Thx.

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  13. Since no one asked, I felt compelled to ask.

    On September 23rd, Fairholme delivered a letter (Doc. 1637216) under seal to Perry Appeals Court advising them of additional authorities. Fairholme’s letter presumably discusses Judge Sweeney’s discovery-related Opinion and Order dated Sept. 20, which is also under seal at this time.

    Do you think the judges in the Perry Appeals case would be willing to review the additional discovery evidence from Federal Claims before moving forward with an Opinion? Therefore, we might not get any opinion from Appeals Court until later.

    Your thoughts would be greatly appreciated.

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    1. I do not have any non-public information on this, but I do not believe the appellate judges are waiting on resolution of Judge Sweeney’s order to compel production of the 56 documents (which now has become a motion by the defense for a writ of mandamus, adding more time the the process) before issuing their ruling on the Perry Capital appeal.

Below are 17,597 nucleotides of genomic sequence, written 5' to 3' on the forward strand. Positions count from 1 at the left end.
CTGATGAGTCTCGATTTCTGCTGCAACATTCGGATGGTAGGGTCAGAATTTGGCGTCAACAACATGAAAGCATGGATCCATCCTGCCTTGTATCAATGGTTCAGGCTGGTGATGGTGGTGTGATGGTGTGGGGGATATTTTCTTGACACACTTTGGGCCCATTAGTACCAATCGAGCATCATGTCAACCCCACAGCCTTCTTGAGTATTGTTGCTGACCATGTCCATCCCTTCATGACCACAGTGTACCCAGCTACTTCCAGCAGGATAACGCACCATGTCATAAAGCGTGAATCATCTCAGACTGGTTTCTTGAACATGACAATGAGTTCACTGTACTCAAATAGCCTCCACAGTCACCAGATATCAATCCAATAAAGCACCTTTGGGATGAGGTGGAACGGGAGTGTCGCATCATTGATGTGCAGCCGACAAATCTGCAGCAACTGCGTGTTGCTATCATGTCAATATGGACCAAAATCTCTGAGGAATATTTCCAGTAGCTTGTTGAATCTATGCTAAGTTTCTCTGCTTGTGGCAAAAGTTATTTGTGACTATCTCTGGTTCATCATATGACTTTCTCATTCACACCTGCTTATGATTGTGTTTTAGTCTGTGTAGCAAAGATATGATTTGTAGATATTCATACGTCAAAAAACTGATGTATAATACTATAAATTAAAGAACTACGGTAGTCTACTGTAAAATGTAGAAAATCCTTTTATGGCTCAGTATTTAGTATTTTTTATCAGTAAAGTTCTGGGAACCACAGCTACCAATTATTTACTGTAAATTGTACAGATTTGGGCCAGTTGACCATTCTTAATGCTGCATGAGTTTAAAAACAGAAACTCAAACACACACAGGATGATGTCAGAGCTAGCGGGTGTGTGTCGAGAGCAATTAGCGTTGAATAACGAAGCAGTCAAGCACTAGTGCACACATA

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    2. I’m not a lawyer. But I guess that any significant decision by any court, if favorable to us, will arrive likely after Obama leaves. The current DOJ will do everything to delay an embarrassment or loss.

      Liked by 1 person

  14. Hi Tim
    I have a question (maybe for the lawyers here): the petition of mandamus and the appeal are before the same judges? . I assume that both are in the same Court of Appeals known as “Federal Circuit”. Am I right?

    Second question: How long can it take a decision in the mandamus? and in the appeal?

    Third question: Would a new President pick up the tab? I mean why would a new President cover the wrongdoing of the former President and be left holding the bag? In the shoes of the new President the first thing I would do is order the total disclosure of the documents, otherwise I will find myself paying the bill without even smelling the dinner.